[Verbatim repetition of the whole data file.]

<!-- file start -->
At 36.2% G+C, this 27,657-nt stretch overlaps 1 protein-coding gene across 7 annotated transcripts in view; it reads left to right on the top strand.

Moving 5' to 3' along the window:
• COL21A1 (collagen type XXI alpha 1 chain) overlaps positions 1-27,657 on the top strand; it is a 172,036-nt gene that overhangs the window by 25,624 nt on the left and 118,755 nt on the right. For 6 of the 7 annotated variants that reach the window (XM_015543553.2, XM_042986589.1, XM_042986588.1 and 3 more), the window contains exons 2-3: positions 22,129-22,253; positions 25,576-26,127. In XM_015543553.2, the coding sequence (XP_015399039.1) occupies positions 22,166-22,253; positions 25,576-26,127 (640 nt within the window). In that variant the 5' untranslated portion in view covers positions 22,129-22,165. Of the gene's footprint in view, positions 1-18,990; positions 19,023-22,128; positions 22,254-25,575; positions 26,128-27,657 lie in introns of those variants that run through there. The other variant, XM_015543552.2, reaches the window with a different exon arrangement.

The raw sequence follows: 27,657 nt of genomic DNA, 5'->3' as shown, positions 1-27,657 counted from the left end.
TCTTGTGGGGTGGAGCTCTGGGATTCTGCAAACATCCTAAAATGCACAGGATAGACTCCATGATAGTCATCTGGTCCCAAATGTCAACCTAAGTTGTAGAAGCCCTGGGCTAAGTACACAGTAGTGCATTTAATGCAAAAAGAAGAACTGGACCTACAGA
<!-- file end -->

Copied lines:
At 36.2% G+C, this 27,657-nt stretch overlaps 1 protein-coding gene across 7 annotated transcripts in view; it reads left to right on the top strand.

Moving 5' to 3' along the window:
• COL21A1 (collagen type XXI alpha 1 chain) overlaps positions 1-27,657 on the top strand; it is a 172,036-nt gene that overhangs the window by 25,624 nt on the left and 118,755 nt on the right. For 6 of the 7 annotated variants that reach the window (XM_015543553.2, XM_042986589.1, XM_042986588.1 and 3 more), the window contains exons 2-3: positions 22,129-22,253; positions 25,576-26,127. In XM_015543553.2, the coding sequence (XP_015399039.1) occupies positions 22,166-22,253; positions 25,576-26,127 (640 nt within the window). In that variant the 5' untranslated portion in view covers positions 22,129-22,165. Of the gene's footprint in view, positions 1-18,990; positions 19,023-22,128; positions 22,254-25,575; positions 26,128-27,657 lie in introns of those variants that run through there. The other variant, XM_015543552.2, reaches the window with a different exon arrangement.

The raw sequence follows: 27,657 nt of genomic DNA, 5'->3' as shown, positions 1-27,657 counted from the left end.
TCTTGTGGGGTGGAGCTCTGGGATTCTGCAAACATCCTAAAATGCACAGGATAGACTCCATGATAGTCATCTGGTCCCAAATGTCAACCTAAGTTGTAGAAGCCCTGGGCTAAGTACACAGTAGTGCATTTAATGCAAAAAGAAGAACTGGACCTACAGA